A. For someone who is as creatively-oriented as I am, there is no dearth of topics to write about. However, it’s not the idea that matters as whether or not I will be able to give it a nice shape and create a couple of hundred pages out of it. That’s the only reason why I may trash ten ideas and pick one. But once I go after something, I really get deep into it. For instance, the way the story of ‘Seconds Later’ came to me required a lot of research in to my characters, their professions, their family dynamics etc. Stringing it all together in an exciting way for my readers was another challenge, but it was fun all the same. As to my writing process, I like to have a rough plot line which gives me a fair idea about the research I need to do, the characters I need to build upon, and the style of narration that would work best. For the writing of the book itself, I get up early and work through the day, taking a couple of months to finish the first draft. But from there on to the final manuscript is quite a journey, full of rewrites and revisions.
Q. As a writer who has tried her hands at both fiction and nonfiction how do you look at the both of them?
A. Good writing is always challenging, no matter what space you operate in. But specifically when it comes to fiction, if you aren’t creatively-oriented, you are likely to go only as far before getting stuck. So what I have thoroughly enjoyed doing is to stretch my imagination in all directions possible, writing my stories from multiple points of view, creating characters that are both interesting and relatable, experimenting with multiple plotlines and endings. I may not have had the same liberty while writing non-fiction but that’s not to say it was any easier to write that.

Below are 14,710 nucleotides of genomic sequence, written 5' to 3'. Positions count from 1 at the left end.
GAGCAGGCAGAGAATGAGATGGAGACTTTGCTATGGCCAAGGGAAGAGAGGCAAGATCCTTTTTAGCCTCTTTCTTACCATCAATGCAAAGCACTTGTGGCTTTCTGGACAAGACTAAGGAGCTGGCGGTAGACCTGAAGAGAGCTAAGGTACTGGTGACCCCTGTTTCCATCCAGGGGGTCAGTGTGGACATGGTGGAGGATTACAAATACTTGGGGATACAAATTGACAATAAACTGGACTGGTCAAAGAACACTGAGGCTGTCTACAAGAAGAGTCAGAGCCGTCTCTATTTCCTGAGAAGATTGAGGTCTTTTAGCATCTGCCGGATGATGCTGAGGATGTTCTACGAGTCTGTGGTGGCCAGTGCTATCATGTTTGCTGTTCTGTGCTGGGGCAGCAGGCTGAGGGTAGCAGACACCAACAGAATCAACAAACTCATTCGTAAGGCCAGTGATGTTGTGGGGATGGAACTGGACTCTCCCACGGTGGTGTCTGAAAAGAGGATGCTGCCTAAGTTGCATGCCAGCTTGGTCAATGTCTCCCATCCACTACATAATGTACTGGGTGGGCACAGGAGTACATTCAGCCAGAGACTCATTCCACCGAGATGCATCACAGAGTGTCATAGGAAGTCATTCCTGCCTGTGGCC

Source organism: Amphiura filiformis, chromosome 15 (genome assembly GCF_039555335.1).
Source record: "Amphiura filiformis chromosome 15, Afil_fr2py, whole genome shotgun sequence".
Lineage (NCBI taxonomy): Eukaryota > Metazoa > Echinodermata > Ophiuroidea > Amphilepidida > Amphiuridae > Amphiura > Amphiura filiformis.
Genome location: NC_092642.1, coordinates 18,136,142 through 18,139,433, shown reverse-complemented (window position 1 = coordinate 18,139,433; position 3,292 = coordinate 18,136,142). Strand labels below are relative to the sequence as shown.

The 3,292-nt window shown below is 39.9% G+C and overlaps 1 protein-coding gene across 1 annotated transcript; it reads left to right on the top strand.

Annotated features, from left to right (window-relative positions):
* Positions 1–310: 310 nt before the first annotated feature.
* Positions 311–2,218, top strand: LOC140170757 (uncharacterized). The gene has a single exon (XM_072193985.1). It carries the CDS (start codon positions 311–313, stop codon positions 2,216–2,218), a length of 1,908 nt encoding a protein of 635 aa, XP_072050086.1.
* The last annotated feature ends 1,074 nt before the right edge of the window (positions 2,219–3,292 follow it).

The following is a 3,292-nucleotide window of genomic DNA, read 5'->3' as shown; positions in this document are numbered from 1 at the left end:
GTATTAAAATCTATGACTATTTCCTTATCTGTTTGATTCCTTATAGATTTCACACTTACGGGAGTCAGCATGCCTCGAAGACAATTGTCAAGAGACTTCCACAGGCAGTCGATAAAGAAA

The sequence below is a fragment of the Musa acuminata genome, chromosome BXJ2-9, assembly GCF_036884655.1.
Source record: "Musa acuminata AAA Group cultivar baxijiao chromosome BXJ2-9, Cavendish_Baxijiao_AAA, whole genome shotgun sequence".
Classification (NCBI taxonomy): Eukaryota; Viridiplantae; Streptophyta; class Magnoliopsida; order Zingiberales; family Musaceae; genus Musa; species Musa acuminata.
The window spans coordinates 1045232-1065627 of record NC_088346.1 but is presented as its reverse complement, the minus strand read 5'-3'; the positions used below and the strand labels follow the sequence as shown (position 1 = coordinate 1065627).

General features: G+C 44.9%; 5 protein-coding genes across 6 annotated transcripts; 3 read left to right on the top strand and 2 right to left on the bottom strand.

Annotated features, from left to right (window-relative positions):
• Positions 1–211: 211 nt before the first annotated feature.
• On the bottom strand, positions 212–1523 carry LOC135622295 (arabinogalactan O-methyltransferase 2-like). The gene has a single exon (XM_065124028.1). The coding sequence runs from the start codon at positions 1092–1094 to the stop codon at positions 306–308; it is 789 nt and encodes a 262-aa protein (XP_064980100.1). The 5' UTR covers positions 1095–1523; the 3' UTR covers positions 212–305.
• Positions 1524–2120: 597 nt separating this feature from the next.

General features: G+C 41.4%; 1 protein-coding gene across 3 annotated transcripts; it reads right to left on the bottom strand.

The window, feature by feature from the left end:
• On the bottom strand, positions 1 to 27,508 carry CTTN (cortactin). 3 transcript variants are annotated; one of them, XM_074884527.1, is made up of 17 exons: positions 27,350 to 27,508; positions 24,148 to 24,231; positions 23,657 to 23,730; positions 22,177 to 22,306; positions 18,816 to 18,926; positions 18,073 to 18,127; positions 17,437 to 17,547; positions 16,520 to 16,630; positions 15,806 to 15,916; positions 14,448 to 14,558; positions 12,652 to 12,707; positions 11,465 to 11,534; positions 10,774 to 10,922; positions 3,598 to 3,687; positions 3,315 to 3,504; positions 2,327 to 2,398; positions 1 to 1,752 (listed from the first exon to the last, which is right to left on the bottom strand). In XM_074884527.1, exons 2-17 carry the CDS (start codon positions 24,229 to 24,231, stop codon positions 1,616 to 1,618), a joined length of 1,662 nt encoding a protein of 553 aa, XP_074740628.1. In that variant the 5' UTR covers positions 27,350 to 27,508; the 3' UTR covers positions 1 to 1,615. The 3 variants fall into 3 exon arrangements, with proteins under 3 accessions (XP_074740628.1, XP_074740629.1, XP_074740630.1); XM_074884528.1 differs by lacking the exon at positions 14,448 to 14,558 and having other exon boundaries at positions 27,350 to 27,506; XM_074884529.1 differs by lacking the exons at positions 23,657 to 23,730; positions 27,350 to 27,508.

Q. Are there any thematic similarities between your first novel ‘The Recession Groom’ and ‘Seconds Later’?
A. Both my novels offer an insight into the Indian family value system. While ‘The Recession Groom’ allows us to look in and observe the family dynamics at play during important events such as weddings. ‘Seconds Later’ offers the same opportunity, albeit in a more indirect fashion.
Q. What advice would you like to give to aspiring writers who are struggling to get published?
A. To not lose hope. The process of writing a novel is as difficult and as easy as you make of it. There are good days and bad days and a writer must learn to take it all in stride. If finishing a manuscript is a challenge, finding a suitable home for it is no mean feat, achieved effortlessly, at least in my case, by my literary agency, The Book Bakers, and its talented head, Suhail Mathur, who believed in my book and carried it through the publishing process. In that way, I would say, surround yourself with people who can support your journey. No one has had it easy, not even those who are famous today, so things can’t be any different for us. But it doesn’t serve us to get unnerved by it all. So keep going, no matter what.
Q. Tell us about your influences and inspirations. Also, tell us about your upcoming projects.
A. I am an avid reader and take inspiration from many authors like Jane Austen, J. R. R Tolkien, George R. R. Martin, Sudha Murthy, Chitra Banerjee Devkaruni and many others. As for my next book, it is for my tribe, best classified as a self-help book in the non-fiction space. In it, I try to explore themes that are dear to us women, but those that we seldom talk about. Maybe because we are shy. Or because we are told not to. I really wish for this book to be an entertaining read and if there’s something more I am also able to offer alongside the fun, I would call it a job well done.